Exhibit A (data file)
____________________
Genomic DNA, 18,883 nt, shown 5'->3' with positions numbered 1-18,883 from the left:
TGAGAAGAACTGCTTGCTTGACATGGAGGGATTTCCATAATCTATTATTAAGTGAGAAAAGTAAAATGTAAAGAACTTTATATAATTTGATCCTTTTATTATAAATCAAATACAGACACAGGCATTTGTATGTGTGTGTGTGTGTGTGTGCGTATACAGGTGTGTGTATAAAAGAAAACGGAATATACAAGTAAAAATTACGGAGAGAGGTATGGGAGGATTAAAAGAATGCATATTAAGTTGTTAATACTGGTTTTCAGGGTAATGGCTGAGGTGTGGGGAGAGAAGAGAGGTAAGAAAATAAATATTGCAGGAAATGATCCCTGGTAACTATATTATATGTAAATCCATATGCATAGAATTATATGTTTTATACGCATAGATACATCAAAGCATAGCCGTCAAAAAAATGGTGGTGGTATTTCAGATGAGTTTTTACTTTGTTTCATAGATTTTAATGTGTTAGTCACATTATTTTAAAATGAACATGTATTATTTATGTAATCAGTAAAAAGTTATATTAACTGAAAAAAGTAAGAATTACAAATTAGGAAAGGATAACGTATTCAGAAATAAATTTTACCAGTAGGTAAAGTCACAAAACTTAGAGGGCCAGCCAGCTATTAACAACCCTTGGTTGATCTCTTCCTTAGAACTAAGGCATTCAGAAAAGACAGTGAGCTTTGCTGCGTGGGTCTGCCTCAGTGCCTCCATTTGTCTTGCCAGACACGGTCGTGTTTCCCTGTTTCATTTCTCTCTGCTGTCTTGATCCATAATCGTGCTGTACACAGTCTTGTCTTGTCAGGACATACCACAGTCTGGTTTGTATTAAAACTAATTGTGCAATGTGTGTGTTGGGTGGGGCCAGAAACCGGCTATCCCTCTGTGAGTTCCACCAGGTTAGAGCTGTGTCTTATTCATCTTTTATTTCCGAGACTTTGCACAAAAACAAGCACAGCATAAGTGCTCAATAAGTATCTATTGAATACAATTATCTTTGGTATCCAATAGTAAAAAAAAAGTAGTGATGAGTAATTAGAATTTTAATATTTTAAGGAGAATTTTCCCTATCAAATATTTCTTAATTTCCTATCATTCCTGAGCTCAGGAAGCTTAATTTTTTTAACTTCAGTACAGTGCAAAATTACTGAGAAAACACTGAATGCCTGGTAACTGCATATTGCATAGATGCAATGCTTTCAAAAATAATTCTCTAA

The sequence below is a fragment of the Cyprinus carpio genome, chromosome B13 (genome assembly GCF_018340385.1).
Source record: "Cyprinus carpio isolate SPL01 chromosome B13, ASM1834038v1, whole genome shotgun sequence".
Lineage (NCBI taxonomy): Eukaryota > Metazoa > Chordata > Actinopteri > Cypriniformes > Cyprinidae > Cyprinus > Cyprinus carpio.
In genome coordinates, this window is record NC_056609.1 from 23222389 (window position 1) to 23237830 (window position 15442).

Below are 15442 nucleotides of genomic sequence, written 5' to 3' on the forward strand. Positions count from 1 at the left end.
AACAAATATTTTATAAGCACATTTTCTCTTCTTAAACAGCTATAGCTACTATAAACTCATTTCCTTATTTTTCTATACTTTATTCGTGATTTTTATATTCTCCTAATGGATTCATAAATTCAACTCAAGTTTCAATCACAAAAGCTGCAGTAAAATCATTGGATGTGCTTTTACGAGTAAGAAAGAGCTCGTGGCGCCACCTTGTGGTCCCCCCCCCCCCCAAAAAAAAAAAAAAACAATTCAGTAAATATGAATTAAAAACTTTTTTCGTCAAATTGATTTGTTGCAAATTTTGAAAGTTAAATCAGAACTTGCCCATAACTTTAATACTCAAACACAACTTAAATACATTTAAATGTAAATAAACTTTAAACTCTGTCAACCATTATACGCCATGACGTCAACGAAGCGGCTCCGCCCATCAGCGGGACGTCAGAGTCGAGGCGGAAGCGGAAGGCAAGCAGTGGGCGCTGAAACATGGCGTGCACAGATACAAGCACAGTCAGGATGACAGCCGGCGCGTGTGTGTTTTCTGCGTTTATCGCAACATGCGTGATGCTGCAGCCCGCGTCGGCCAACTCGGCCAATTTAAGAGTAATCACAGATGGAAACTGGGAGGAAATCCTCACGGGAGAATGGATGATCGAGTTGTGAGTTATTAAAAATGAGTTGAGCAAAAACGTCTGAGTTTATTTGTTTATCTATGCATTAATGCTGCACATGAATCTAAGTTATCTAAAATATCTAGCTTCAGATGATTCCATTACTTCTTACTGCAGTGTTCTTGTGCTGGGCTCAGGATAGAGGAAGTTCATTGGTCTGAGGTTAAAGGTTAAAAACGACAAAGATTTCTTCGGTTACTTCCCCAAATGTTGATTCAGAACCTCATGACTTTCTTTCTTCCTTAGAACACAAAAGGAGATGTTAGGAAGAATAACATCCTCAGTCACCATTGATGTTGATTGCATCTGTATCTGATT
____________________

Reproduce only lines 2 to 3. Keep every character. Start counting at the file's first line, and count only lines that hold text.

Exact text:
TGAGAAGAACTGCTTGCTTGACATGGAGGGATTTCCATAATCTATTATTAAGTGAGAAAAGTAAAATGTAAAGAACTTTATATAATTTGATCCTTTTATTATAAATCAAATACAGACACAGGCATTTGTATGTGTGTGTGTGTGTGTGTGCGTATACAGGTGTGTGTATAAAAGAAAACGGAATATACAAGTAAAAATTACGGAGAGAGGTATGGGAGGATTAAAAGAATGCATATTAAGTTGTTAATACTGGTTTTCAGGGTAATGGCTGAGGTGTGGGGAGAGAAGAGAGGTAAGAAAATAAATATTGCAGGAAATGATCCCTGGTAACTATATTATATGTAAATCCATATGCATAGAATTATATGTTTTATACGCATAGATACATCAAAGCATAGCCGTCAAAAAAATGGTGGTGGTATTTCAGATGAGTTTTTACTTTGTTTCATAGATTTTAATGTGTTAGTCACATTATTTTAAAATGAACATGTATTATTTATGTAATCAGTAAAAAGTTATATTAACTGAAAAAAGTAAGAATTACAAATTAGGAAAGGATAACGTATTCAGAAATAAATTTTACCAGTAGGTAAAGTCACAAAACTTAGAGGGCCAGCCAGCTATTAACAACCCTTGGTTGATCTCTTCCTTAGAACTAAGGCATTCAGAAAAGACAGTGAGCTTTGCTGCGTGGGTCTGCCTCAGTGCCTCCATTTGTCTTGCCAGACACGGTCGTGTTTCCCTGTTTCATTTCTCTCTGCTGTCTTGATCCATAATCGTGCTGTACACAGTCTTGTCTTGTCAGGACATACCACAGTCTGGTTTGTATTAAAACTAATTGTGCAATGTGTGTGTTGGGTGGGGCCAGAAACCGGCTATCCCTCTGTGAGTTCCACCAGGTTAGAGCTGTGTCTTATTCATCTTTTATTTCCGAGACTTTGCACAAAAACAAGCACAGCATAAGTGCTCAATAAGTATCTATTGAATACAATTATCTTTGGTATCCAATAGTAAAAAAAAAGTAGTGATGAGTAATTAGAATTTTAATATTTTAAGGAGAATTTTCCCTATCAAATATTTCTTAATTTCCTATCATTCCTGAGCTCAGGAAGCTTAATTTTTTTAACTTCAGTACAGTGCAAAATTACTGAGAAAACACTGAATGCCTGGTAACTGCATATTGCATAGATGCAATGCTTTCAAAAATAATTCTCTAA

The sequence below is a fragment of the Cyprinus carpio genome, chromosome B13 (genome assembly GCF_018340385.1).